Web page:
Hi Connie,
              Thanks for the message. We got Matthew's previous trach at the end of December last year. It was the first time that he had an inner cannula.  We were changing his inner cannula every third day. However, when the cuff packed up there were a lot of secretions trapped and the smell was horrendous. We ended up changing the inner every day.  We then saw a new rep and she was horrified that we don't change the actual trach every month. It was on her suggestion that we put a new trach in. She wanted to do it at home and we said no-way! Thank goodness we took Matthew to hospital cos he absolutely crashed. He had an elevated heart rate the whole day as he was aware that we were going to take him to hospital for the procedure. We gave him Dormicam at the hospital, but he continued to stress. We had the Dr on standby and proceeded with trying to change the trach. The new trach was way too small and Matthew crashed. The vent defaulted (correctly so) to zero peep as it sensed that it was over ventilating him. It was pushing all the air into him and it was escaping past the trach. We then bagged him on the new trach and tried to phone the Dr, but guess what - you are not allowed to phone out from the hospital room and you have to have a pin number to use the phone. People were screaming up the corridor - call the Dr, call the Dr. It would have been funny if it was not so scary. They put the next size trach in, but it was also too small. Eventually they tried to get one from the OR or emergency room, but guess what - they didn't have paediatric trachs in stock - what a circus. Eventually the rep found a trach that was similar to the one he had previously, but without the cuff. Once we put this in, Matthew looked up at all of us and said, "Daarsy" which means "there you are!" Everyone packed up laughing. Matthew knows what he wants and when we put in the trach he was comfortable with - he let us know. What a trooper - to go from blue to chatting in 20 seconds.
               
              I had promised him that he was not going to stay at the hospital, and as soon as he stabilised, I took him home. The trach is a little too small, but he and the vent are coping. We plan to change it in a months time, and set up a protocol of changing it every month. He has had no side effects from the incident and is very chirpy and is in a fantastic mood. When I left this morning he was singing along to the Teletubbies and saying Big Hugs - so hopefully we did the right thing.
               
              From what I read on the Tracheostomy site, it is normal to change the trach every month. We are also setting up a protocol of changing the G Tube every month. It is very scary for us, and I am not looking forward to doing it the first time on our own,  but I was also terrified to suction Matthew the first time, and now I do it with my eyes closed!
               
              Matthew has been unusually well this winter (touch wood) so I am sure that changing the cannula daily and neb'ing him with Atrovent every day is the right thing.
               
              Also some excellent news for us is that Matthew has started to take liquid orally. His speech therapist went to a conference on managing kids with trachs, and has given us a whole set of exercises that we have to do for him and we have to try and desensitise his mouth. We are very excited that he is able to take about 5 mls and seems to enjoy it. He even holds the bottle himself. Its quite awesome to see after all this time, my kid with a bottle in his hand.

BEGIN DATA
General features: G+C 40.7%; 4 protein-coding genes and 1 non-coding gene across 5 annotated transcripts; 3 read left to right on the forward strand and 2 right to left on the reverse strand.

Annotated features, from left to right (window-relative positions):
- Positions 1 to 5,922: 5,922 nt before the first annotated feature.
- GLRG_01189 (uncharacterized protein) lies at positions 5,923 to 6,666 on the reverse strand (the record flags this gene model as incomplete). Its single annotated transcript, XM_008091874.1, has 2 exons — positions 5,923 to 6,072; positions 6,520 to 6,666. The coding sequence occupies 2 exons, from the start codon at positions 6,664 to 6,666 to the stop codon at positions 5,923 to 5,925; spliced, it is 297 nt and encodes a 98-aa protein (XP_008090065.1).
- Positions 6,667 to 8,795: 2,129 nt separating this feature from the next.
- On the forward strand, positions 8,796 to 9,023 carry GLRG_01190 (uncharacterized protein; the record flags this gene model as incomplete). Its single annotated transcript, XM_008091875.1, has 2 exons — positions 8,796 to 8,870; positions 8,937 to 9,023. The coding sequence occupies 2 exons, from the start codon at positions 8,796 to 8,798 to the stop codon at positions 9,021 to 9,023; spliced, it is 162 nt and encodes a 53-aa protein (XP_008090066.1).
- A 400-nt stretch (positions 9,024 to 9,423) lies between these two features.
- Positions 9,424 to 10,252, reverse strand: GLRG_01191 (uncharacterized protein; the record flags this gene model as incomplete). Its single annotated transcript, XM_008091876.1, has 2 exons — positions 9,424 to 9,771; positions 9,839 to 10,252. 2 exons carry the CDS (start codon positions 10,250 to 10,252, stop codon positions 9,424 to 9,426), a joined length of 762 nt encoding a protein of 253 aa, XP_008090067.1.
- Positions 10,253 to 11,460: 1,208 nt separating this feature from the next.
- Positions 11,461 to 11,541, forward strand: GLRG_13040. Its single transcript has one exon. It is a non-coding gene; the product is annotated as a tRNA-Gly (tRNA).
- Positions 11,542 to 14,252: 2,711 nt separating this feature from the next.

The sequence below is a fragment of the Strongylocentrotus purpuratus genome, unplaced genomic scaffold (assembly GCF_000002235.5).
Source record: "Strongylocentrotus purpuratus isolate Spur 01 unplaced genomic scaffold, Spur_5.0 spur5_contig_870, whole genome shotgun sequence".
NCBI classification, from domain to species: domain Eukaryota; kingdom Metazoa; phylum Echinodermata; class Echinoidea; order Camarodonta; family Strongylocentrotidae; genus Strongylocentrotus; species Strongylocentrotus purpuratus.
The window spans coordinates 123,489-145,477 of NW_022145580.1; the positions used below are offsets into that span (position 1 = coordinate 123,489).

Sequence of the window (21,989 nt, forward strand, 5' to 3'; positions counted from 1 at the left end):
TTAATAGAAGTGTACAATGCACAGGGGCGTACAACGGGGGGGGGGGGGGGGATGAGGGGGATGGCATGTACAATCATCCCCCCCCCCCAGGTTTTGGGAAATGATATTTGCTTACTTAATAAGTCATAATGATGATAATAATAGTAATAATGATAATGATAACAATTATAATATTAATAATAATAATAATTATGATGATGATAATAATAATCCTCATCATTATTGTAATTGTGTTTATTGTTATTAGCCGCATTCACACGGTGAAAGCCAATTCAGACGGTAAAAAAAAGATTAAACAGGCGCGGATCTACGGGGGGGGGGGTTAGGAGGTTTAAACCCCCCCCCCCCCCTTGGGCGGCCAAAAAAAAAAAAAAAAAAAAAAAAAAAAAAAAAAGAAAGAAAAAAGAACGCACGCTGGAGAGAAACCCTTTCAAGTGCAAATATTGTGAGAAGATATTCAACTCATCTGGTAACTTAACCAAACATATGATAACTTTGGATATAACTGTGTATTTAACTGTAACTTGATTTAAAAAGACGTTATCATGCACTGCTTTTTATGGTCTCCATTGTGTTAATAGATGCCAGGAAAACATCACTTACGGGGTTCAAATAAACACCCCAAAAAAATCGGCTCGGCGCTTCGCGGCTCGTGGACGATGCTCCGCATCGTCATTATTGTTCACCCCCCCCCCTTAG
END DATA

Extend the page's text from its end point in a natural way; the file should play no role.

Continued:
Apart from the hospital and back, we haven't been out and about in the car again, but he is still out and about in his buggy.
               
              Keep well and hope everything continues to go well for you and Benjamin.
               
              Cheers Janice
               
               
              -----Original Message-----
              From: connie guinn [mailto:kookla_g@...]
              Sent: 01 August 2004 05:46
              To: Myotubular_Myopathy@yahoogroups.com
              Subject: Re: [Myotubular_Myopathy] News

              Janice,
              Hi!  It's good to hear from you again!  That is so great that you are able to make Matthew be a mobile part of the family, now- that must be so nice!!  We are still trying to get a vehicle that can transport Benjamin and his w/c and all the equipment, too. I can't wait to get to that point, too!!
               
              Prior to the new trach for Matthew, how often have you had to change his trach?  We change Benjamin's once a month, too.  It was a little intimidating, at first, but now it is old hat!
               
              That is sad about the hospital...  
               
              How is everyone doing?  We are all ok, here. 
              Take care,
              -Connie

              "Wright, Janice (J)" <janice.wright@...> wrote:
              Hi All,
               
              Got into work this morning and spend a good half hour reading all the messages. It is so great to hear all the news.  It is so inspirational to see what everyone is up to.  Actually I am quite jealous re the LTV. Alistair and I were quite keen to get one when we first moved Matthew home. It was too expensive because of the exchange rate and that the Medical Aid did not cover the cost of the vent.  The one we got works brilliantly though but weighs 14kg and it's internal battery only lasts about 45 minutes.  We actually had to design the Shona Buggy around the weight of the vent and car battery.
               
              Matthew doesn't have the desatting episodes but if he does desat, it is normally just a plug (even small ones can affect him). We saw our trachea rep last week and she wants to replace his trachea. The one we put in in December had the cuff fail, and they feel this is a breeding ground for infections. They want to put in a new one on Wednesday (at Home!!!). It does not move from side to side like his current one, but is apparently more comfortable to wear longer term. Apparently the tube that goes into the stoma is quite soft and gets softer with his body heat. We are a bit scared as they suggest that we change the inner cannular daily (we already do this), but change the actual trachea every month. The rep said that it is like changing a earring! Very scared. I would like to take him in as an out patient to the hospital just to be safe!